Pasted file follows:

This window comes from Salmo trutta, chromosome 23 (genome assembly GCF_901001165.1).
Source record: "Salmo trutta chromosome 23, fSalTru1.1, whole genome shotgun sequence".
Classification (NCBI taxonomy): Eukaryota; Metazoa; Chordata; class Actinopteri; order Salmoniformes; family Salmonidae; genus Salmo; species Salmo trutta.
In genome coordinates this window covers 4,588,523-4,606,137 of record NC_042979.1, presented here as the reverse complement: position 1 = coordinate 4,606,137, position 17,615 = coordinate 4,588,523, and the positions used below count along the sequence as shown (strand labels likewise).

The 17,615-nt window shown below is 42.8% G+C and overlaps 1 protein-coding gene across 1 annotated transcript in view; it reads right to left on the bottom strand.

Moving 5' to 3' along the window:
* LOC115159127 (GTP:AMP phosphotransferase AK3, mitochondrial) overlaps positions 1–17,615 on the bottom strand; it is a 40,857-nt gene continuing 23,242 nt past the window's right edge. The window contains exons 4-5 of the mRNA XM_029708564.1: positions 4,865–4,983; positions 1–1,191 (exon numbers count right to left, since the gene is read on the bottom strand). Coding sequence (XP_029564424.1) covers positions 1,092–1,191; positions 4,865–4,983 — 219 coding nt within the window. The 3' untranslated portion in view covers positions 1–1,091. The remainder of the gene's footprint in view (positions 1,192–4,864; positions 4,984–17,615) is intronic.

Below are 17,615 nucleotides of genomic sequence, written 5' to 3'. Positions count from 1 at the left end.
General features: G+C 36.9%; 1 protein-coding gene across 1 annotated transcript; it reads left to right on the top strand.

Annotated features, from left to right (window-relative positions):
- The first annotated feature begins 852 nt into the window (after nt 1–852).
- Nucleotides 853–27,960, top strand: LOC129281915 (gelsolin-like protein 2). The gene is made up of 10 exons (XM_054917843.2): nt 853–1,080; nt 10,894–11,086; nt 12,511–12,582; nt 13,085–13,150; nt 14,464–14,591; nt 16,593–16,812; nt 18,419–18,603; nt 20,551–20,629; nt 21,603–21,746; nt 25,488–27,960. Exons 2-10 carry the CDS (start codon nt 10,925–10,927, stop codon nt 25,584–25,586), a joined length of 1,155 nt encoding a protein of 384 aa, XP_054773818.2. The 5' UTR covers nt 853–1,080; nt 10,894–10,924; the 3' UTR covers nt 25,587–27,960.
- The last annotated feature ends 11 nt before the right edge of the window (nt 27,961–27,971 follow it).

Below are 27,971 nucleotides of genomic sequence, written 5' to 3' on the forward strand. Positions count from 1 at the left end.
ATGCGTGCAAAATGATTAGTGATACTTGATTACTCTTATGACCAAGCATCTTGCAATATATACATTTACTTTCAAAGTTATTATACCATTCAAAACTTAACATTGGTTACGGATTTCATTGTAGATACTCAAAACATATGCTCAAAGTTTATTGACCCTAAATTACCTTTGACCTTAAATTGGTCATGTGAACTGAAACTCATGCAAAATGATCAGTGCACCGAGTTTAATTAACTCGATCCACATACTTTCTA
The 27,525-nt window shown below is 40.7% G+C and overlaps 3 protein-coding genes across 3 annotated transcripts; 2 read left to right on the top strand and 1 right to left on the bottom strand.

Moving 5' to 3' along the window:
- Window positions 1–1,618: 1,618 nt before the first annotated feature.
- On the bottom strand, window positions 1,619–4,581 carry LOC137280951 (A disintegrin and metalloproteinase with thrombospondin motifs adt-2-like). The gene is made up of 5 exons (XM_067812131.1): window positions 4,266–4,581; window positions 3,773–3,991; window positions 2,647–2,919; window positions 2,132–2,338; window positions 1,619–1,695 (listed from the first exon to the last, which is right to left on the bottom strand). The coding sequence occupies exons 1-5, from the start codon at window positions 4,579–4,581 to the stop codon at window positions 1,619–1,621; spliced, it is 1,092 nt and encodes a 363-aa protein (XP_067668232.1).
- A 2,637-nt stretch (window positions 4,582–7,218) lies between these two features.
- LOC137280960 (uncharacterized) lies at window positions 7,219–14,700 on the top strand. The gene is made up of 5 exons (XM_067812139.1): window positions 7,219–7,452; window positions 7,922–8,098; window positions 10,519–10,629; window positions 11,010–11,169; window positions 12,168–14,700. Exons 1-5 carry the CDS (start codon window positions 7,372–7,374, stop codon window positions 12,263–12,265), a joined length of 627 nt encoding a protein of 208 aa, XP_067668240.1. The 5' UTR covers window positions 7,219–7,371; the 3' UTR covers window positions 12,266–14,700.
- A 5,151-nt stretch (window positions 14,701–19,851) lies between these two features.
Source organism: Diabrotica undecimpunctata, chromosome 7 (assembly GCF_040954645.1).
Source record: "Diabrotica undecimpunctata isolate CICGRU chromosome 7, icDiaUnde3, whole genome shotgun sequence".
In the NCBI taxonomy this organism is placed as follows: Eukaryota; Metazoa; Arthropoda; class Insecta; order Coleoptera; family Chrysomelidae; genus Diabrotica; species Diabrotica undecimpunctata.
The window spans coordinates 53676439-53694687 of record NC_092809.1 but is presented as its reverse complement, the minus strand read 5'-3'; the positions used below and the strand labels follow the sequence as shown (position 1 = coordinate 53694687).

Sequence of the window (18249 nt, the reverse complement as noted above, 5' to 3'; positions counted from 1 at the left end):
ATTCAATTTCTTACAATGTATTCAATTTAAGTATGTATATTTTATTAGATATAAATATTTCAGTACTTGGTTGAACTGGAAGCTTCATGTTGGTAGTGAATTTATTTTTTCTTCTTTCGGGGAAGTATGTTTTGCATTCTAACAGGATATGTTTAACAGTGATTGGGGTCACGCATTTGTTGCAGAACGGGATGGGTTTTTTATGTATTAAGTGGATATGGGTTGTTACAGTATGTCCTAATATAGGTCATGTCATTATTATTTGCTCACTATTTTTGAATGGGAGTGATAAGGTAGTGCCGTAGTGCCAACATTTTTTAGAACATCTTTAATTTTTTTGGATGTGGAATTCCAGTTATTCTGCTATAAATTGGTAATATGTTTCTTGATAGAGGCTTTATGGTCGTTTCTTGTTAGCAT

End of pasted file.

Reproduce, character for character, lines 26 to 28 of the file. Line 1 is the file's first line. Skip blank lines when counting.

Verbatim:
The window spans coordinates 53676439-53694687 of record NC_092809.1 but is presented as its reverse complement, the minus strand read 5'-3'; the positions used below and the strand labels follow the sequence as shown (position 1 = coordinate 53694687).

Sequence of the window (18249 nt, the reverse complement as noted above, 5' to 3'; positions counted from 1 at the left end):
ATTCAATTTCTTACAATGTATTCAATTTAAGTATGTATATTTTATTAGATATAAATATTTCAGTACTTGGTTGAACTGGAAGCTTCATGTTGGTAGTGAATTTATTTTTTCTTCTTTCGGGGAAGTATGTTTTGCATTCTAACAGGATATGTTTAACAGTGATTGGGGTCACGCATTTGTTGCAGAACGGGATGGGTTTTTTATGTATTAAGTGGATATGGGTTGTTACAGTATGTCCTAATATAGGTCATGTCATTATTATTTGCTCACTATTTTTGAATGGGAGTGATAAGGTAGTGCCGTAGTGCCAACATTTTTTAGAACATCTTTAATTTTTTTGGATGTGGAATTCCAGTTATTCTGCTATAAATTGGTAATATGTTTCTTGATAGAGGCTTTATGGTCGTTTCTTGTTAGCAT